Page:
So my definition of a miracle is definitely an occurrence that goes totally against the grain of any sort of possibility of such a happening, happening. A miracle is a miracle if the function defies the impossible, not only improbable odds. So, winning the lottery isn’t a miracle because it’s a plausible event. However, there’s no medical science that can explain the regeneration of an amputated limb. If such an event happened; absolutely documented, that would have been a miracle and considerable evidence for the existence of a supernatural God. A miracle pizza (and I’ve seen them so advertised) isn’t, since it’s possible to create a great tasting pizza!
Take the sum total of so-called miracles and subtract those events which are unlikely but possible, from the ones that are absolutely impossible according to modern science. What’s the bona fide residue – zero, zip, zilch.
So, one of many alleged, albeit in a mysterious way, where God works, is always to answer prayers, and create or oversee miracles. Has there ever been any miracle, anywhere, undisputed and totally accepted by science as factual and unexplainable? If that’s the case, science would have bowed to the reality of God long ago. No, I claim that miracles are either misinterpretations, fabrications, wishful thinking/delusions, sleight-of-hand (magic) or proof advanced technology! Dump someone living 4000 years ago in to the 21st Century and undoubtedly such a person would find nearly all of our civilization a completely miraculous one. Dump us in to the 31st Century and we’d believe in miracles too!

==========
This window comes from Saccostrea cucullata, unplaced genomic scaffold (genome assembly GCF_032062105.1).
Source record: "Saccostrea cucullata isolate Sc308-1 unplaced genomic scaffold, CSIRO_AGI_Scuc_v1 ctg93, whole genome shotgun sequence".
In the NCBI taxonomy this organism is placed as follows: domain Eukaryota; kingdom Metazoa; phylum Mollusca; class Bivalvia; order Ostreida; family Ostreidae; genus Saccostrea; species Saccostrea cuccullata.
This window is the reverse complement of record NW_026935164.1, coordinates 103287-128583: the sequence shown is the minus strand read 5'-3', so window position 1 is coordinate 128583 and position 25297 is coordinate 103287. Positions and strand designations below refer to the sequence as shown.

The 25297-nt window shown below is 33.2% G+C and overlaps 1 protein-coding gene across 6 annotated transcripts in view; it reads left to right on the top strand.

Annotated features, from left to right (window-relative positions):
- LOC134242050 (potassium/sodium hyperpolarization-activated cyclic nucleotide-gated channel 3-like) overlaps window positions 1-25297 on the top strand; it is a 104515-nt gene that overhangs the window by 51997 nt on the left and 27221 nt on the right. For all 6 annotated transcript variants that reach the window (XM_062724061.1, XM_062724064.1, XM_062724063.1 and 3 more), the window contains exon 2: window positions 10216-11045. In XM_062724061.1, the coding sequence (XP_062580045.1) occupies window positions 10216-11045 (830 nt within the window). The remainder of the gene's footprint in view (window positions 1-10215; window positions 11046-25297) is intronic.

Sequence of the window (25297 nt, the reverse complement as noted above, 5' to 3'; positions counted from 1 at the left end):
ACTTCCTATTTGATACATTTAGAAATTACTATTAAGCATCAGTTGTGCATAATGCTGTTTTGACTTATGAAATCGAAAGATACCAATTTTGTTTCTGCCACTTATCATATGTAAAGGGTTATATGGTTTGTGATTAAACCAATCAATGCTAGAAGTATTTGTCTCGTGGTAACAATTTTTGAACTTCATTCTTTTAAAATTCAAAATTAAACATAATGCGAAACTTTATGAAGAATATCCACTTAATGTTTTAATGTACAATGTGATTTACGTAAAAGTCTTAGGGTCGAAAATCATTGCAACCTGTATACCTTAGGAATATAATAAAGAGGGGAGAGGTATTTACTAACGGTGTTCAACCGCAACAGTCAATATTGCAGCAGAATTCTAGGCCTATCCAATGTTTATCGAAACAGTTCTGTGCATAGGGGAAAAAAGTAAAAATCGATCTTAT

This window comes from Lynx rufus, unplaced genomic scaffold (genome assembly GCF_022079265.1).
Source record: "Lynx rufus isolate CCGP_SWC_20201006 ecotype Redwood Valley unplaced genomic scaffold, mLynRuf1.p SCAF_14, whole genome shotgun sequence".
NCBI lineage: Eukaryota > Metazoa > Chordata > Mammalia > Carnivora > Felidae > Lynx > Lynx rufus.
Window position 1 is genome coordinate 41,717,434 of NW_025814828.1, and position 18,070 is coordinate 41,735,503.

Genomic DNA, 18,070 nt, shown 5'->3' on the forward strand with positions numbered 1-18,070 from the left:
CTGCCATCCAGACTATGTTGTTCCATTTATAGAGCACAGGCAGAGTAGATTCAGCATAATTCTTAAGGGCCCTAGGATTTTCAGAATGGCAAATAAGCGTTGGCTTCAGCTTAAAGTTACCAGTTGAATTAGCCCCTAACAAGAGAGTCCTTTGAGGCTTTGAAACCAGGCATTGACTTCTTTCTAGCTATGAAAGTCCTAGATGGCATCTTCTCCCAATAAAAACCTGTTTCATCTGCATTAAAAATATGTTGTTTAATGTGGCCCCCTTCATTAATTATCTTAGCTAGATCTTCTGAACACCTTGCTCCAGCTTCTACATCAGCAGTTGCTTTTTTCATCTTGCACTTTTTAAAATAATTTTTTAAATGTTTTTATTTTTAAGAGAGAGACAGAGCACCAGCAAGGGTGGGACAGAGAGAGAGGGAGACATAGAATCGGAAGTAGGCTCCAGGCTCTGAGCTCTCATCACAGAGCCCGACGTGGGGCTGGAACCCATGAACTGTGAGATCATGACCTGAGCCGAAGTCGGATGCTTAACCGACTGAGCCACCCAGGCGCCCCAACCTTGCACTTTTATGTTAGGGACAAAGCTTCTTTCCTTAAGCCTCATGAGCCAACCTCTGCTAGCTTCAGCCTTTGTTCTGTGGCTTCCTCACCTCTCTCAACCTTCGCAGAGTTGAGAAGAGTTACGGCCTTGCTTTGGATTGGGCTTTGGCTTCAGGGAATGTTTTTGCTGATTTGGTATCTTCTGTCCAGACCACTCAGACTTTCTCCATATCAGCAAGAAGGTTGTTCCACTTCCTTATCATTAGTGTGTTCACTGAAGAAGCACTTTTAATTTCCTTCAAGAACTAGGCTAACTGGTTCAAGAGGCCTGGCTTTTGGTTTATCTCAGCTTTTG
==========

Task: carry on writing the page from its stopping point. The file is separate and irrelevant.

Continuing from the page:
There’s another issue in that if God were all powerful, He wouldn’t need to do certain miracles. Some miracles seem to become a band-aid means to fix a problem that shouldn’t have existed in the first place, if an all powerful, all knowing God had been on His toes since it were. For instance, say you visit the doctor Monday morning, and he informs you that you have incurable cancer. Monday night you pray to God to rid you of the affliction. Tuesday morning you will find that the cancer has gone! That is a miracle – well not really since now and an unusual again, cancer goes into remission. That aside, wouldn’t it have now been easier if God had ensured that the incurable cancer had never allow us in the first place? Regarding loaves and fishes, it could have been simpler to have ensured an adequate way to obtain food in the first place! Miracles such cases I recommend are God’s correction fluid or whiteout! An all knowing, all powerful God wouldn’t need correction or whiteout fluid!